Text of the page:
Cardinal George Pell has been found guilty of sexually assaulting two choirboys, becoming the most senior Catholic cleric ever convicted of child sex crimes.
An Australian court found Pell guilty by a trial jury on one count of sexual abuse and four counts of indecent assault of two boys at Saint Patrick's Cathedral in Melbourne in the 1990s.
Pell, now aged 77, who helped elect popes and ran the Vatican's finances, was accused of cornering the boys - then aged 12 and 13 - in the cathedral's sacristy and forcing them to perform a sex act on him.
The former Vatican Treasurer and adviser to Pope Francis denied all the charges and an initial trial ended with a hung jury in September, but he was convicted on retrial on 11 December.
A wide-ranging gag order from the presiding judge had prevented the media from reporting even the existence of court proceedings and the ensuing trials since May.
The suppression order was lifted today after prosecutors decided against proceeding with a planned second trial dealing with separate allegations against Pell.
The Australian cardinal has steadfastly denied all the allegations against him, and his defence lawyer told AFP he intends to appeal the conviction.
The Vatican said it has the "utmost respect" for the Australian justice system following the "painful news" of the Pell's conviction.
"We reiterate the utmost respect for Australian judicial authorities. In the name of this respect, we now await the outcome of the appeal process," Vatican spokesman Alessandro Gisotti said.
Pope Francis confirmed restrictions on Pell, obliging him to refrain from public ministry and have no contact with children.
A pre-sentencing hearing is scheduled tomorrow, when Cardinal Pell is expected to be remanded in custody.
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Pell sat impassively during the court hearing, wearing a beige sport coat over a dark shirt and clerical collar.
His conviction is another blow to the Church, which has struggled to convince the world it is serious about tackling widespread child abuse and paedophilia.
News of his conviction came just two days after a historic Vatican summit on sexual abuse by priests, which Pope Francis likened to "human sacrifice".
"We are dealing with abominable crimes that must be erased from the face of the earth," Pope Francis said in closing remarks to the summit on Sunday, vowing to deal with every case of abuse "with the utmost seriousness".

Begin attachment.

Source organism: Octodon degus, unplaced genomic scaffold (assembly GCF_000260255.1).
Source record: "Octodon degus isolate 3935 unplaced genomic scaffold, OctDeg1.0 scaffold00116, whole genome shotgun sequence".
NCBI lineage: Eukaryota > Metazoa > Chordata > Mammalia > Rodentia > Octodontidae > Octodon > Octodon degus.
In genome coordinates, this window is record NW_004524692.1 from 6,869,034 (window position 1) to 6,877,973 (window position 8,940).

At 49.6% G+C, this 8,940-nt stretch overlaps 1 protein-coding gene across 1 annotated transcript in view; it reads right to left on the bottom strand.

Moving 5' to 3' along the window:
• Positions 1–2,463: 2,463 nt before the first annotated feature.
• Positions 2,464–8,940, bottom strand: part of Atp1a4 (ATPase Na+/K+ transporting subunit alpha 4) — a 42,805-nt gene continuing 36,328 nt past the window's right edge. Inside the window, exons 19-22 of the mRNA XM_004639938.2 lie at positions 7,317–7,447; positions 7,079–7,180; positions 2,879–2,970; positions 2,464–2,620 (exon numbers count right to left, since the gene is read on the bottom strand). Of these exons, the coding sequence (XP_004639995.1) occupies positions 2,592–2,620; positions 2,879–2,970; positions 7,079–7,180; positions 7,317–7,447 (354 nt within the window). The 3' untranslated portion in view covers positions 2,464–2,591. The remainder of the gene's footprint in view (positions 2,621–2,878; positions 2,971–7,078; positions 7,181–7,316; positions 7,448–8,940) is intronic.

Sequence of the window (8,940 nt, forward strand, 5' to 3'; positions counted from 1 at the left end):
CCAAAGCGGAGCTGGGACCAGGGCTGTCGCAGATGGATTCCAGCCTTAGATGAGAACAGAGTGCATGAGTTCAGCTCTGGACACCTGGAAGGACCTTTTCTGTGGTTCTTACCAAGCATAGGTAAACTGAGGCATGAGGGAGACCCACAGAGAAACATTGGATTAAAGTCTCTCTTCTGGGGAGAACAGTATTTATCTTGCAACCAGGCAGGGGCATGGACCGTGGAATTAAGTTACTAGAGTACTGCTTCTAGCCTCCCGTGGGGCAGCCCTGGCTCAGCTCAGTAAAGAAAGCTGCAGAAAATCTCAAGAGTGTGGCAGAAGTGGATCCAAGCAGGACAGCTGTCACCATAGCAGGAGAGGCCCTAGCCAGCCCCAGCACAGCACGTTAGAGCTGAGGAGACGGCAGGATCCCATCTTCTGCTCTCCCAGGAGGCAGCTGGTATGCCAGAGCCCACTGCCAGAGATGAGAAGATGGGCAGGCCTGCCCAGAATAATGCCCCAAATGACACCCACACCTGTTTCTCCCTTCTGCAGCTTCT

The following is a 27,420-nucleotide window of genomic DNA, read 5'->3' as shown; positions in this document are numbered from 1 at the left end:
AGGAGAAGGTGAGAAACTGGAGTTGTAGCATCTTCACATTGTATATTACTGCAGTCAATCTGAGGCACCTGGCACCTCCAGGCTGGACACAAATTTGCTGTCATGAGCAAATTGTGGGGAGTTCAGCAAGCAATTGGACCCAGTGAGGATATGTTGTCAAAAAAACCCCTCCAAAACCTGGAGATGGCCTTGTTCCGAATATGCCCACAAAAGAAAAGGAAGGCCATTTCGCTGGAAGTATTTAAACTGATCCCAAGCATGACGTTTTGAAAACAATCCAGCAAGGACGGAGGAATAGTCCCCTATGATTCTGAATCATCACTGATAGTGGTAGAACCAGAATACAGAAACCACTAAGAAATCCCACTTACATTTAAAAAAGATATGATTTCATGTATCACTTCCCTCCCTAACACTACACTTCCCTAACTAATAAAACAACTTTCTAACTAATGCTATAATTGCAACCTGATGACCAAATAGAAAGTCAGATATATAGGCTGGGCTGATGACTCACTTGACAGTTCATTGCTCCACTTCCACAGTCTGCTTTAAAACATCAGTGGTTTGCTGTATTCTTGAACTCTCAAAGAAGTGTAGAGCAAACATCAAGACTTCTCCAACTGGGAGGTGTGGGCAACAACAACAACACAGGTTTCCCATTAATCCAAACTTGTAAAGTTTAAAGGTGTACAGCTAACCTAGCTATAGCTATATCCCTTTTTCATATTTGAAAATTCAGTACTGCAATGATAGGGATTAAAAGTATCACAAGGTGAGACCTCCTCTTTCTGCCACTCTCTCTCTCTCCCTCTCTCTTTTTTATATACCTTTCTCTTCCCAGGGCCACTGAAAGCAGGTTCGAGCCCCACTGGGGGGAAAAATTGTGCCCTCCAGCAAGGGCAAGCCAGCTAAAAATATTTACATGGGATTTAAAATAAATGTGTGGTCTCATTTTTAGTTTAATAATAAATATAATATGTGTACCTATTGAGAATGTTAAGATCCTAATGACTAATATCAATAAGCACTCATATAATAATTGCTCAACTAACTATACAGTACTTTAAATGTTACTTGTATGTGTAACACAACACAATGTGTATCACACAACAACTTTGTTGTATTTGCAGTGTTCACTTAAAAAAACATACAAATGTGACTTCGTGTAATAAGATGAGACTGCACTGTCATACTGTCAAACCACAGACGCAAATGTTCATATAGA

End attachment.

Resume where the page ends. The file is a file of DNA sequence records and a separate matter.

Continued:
But critics say the institution is still moving too slowly in dealing with a problem that is global in scale and, at minimum, spans decades.
Days after Pell was convicted in secret, the church announced he had been pulled off a panel of cardinals that make up the pope's cabinet and closest advisers.
But he has remained in his position as Vatican treasurer, effectively the church's third-ranking official, although he has been on extended leave since his indictment.
His case has caused consternation in Australia, where he had once been praised by luminaries from a prime minister down and was a leading conservative voice on issues ranging from gay marriage to climate change.
He was named in 2003 to the Vatican's powerful College of Cardinals, a position that allowed him to vote in the conclaves that elected popes Benedict and Francis.
In 2014, he was handpicked by Pope Francis to make the church's finances more transparent.
For decades, he denied being an abuser or covering up sex abuse, but he did admit he "mucked up" in dealing with paedophile priests in the state of Victoria.
Australia's media has strongly protested the gag order imposed on the case, which forbade them and international agencies from even mentioning the existence of the trial or the order itself.
Following his December conviction, some international media reported the verdict, while local newspapers published front-page stories informing readers that a prominent Australian had been found guilty of serious crimes, but they were not allowed to reveal what or who.
The judge responded with suggestions they could face criminal prosecution, jail time of up to five years, and in the case of overseas papers - possible extradition.
Around one in five Australians are Catholic, roughly five million people.
A five-year royal commission inquiry into child abuse said in a report issued last year that tens of thousands of children had been sexually abused in Australian churches, orphanages, sporting clubs, youth groups and schools in a "national tragedy" over many generations.
Before Pell, the most high-profile case in Australia concerning sex abuse in the Church was the conviction earlier last year of the former archbishop of Adelaide, Philip Wilson, on charges of concealing crimes by a paedophile priest in the 1970s.
He successfully appealed that conviction in early December.